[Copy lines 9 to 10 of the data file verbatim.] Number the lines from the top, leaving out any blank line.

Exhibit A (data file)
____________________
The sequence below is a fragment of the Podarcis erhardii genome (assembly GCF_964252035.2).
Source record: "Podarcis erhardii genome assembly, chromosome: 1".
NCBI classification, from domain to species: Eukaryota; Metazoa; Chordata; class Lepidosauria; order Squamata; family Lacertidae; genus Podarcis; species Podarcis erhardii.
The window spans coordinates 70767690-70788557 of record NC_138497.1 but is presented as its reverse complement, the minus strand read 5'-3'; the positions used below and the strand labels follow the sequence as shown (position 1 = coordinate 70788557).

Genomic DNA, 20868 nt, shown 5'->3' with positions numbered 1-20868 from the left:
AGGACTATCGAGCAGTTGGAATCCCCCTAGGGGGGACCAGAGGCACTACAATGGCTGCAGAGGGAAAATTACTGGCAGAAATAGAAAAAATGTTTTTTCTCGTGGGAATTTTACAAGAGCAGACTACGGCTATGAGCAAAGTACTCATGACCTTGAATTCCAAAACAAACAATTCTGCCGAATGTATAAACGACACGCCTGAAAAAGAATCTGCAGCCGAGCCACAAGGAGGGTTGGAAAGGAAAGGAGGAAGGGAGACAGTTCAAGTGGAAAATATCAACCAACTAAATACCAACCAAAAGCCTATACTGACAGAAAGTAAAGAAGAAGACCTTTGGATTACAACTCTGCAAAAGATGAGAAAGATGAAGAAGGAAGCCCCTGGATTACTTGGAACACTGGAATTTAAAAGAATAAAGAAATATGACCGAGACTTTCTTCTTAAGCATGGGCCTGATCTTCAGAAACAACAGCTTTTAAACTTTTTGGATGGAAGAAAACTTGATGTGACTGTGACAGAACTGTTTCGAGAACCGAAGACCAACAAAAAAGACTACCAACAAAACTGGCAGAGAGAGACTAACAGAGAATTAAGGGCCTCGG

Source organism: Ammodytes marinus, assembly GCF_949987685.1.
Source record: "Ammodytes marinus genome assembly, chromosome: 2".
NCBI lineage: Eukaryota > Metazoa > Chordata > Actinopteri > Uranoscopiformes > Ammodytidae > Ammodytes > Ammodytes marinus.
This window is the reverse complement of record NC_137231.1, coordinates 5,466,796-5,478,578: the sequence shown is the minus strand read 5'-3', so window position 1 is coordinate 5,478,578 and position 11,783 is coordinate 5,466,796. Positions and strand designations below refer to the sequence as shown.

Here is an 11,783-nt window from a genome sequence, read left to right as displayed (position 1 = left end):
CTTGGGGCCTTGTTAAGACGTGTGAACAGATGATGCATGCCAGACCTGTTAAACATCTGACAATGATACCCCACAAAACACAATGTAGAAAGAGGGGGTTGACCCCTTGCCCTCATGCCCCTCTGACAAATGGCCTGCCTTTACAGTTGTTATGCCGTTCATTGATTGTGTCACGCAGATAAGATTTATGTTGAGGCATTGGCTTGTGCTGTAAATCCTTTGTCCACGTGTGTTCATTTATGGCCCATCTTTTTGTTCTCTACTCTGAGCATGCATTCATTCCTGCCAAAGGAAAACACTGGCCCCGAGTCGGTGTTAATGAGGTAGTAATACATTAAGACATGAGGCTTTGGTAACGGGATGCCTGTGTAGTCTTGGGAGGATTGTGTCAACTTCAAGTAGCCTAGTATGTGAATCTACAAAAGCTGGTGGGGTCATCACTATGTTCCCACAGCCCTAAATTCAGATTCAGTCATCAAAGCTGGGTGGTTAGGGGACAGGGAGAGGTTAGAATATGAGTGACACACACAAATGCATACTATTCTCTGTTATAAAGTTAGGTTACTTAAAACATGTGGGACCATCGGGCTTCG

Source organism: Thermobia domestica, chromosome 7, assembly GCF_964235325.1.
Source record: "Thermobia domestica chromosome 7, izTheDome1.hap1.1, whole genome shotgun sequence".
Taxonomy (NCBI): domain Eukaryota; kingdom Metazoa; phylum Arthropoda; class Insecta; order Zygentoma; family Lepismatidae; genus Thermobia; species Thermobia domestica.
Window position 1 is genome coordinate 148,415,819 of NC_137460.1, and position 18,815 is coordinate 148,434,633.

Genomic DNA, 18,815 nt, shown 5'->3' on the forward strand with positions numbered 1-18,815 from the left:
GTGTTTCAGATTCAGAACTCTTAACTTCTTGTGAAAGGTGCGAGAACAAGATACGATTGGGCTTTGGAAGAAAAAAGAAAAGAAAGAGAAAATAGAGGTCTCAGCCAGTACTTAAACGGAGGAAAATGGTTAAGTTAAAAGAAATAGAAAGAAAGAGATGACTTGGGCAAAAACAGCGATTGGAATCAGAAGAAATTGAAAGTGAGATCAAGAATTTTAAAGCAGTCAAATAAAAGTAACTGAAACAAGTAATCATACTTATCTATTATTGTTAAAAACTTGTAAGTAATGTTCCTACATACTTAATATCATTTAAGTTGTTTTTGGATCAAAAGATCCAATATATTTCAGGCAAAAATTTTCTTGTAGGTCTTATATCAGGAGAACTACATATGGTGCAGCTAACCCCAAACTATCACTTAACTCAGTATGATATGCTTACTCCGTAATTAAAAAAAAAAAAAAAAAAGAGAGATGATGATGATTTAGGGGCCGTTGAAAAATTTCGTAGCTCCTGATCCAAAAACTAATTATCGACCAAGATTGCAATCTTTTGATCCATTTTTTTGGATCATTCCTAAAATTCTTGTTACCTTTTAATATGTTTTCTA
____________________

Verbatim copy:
NCBI lineage: Eukaryota > Metazoa > Chordata > Actinopteri > Uranoscopiformes > Ammodytidae > Ammodytes > Ammodytes marinus.
This window is the reverse complement of record NC_137231.1, coordinates 5,466,796-5,478,578: the sequence shown is the minus strand read 5'-3', so window position 1 is coordinate 5,478,578 and position 11,783 is coordinate 5,466,796. Positions and strand designations below refer to the sequence as shown.